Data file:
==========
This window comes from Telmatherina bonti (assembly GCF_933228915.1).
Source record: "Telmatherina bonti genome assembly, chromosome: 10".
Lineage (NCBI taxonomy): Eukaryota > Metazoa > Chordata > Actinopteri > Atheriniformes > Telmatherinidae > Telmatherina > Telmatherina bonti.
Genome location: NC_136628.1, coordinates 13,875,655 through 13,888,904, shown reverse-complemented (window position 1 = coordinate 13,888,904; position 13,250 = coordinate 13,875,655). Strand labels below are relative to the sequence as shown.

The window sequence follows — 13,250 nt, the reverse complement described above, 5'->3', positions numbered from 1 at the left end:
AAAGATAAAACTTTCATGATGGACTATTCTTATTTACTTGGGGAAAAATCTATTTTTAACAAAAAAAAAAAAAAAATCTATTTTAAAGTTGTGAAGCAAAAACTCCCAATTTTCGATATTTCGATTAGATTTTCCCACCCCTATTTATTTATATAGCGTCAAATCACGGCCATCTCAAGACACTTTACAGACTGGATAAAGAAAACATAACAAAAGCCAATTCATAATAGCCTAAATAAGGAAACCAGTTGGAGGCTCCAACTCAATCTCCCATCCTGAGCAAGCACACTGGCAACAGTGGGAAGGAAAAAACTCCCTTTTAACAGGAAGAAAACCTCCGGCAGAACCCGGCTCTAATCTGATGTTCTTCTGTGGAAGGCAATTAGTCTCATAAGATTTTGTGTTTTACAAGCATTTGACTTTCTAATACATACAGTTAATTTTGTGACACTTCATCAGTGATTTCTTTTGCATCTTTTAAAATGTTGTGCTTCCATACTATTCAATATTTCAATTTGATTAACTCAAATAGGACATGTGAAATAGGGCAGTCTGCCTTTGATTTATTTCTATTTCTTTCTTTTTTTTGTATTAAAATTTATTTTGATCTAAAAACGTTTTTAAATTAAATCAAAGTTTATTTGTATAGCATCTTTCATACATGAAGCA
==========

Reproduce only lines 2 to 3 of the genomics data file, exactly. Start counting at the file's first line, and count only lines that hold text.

Source record: "Telmatherina bonti genome assembly, chromosome: 10".
Lineage (NCBI taxonomy): Eukaryota > Metazoa > Chordata > Actinopteri > Atheriniformes > Telmatherinidae > Telmatherina > Telmatherina bonti.